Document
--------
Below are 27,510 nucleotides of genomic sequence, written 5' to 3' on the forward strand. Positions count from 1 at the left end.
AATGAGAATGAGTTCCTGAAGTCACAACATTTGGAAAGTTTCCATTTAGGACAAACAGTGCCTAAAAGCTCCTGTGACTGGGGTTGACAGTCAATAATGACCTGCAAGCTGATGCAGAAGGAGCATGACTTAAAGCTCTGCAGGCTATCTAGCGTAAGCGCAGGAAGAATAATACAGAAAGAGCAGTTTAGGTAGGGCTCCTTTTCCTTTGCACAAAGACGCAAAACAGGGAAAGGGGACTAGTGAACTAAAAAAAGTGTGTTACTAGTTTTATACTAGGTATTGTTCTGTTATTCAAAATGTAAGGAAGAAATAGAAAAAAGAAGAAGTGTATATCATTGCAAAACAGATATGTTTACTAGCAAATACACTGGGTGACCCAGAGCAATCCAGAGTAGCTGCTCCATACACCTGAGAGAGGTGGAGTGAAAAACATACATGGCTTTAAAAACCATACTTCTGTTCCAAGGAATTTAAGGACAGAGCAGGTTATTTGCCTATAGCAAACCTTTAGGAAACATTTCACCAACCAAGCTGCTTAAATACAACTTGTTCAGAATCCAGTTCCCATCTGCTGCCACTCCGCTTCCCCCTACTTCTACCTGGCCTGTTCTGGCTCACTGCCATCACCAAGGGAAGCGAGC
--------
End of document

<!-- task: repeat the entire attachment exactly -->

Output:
Below are 27,510 nucleotides of genomic sequence, written 5' to 3' on the forward strand. Positions count from 1 at the left end.
AATGAGAATGAGTTCCTGAAGTCACAACATTTGGAAAGTTTCCATTTAGGACAAACAGTGCCTAAAAGCTCCTGTGACTGGGGTTGACAGTCAATAATGACCTGCAAGCTGATGCAGAAGGAGCATGACTTAAAGCTCTGCAGGCTATCTAGCGTAAGCGCAGGAAGAATAATACAGAAAGAGCAGTTTAGGTAGGGCTCCTTTTCCTTTGCACAAAGACGCAAAACAGGGAAAGGGGACTAGTGAACTAAAAAAAGTGTGTTACTAGTTTTATACTAGGTATTGTTCTGTTATTCAAAATGTAAGGAAGAAATAGAAAAAAGAAGAAGTGTATATCATTGCAAAACAGATATGTTTACTAGCAAATACACTGGGTGACCCAGAGCAATCCAGAGTAGCTGCTCCATACACCTGAGAGAGGTGGAGTGAAAAACATACATGGCTTTAAAAACCATACTTCTGTTCCAAGGAATTTAAGGACAGAGCAGGTTATTTGCCTATAGCAAACCTTTAGGAAACATTTCACCAACCAAGCTGCTTAAATACAACTTGTTCAGAATCCAGTTCCCATCTGCTGCCACTCCGCTTCCCCCTACTTCTACCTGGCCTGTTCTGGCTCACTGCCATCACCAAGGGAAGCGAGC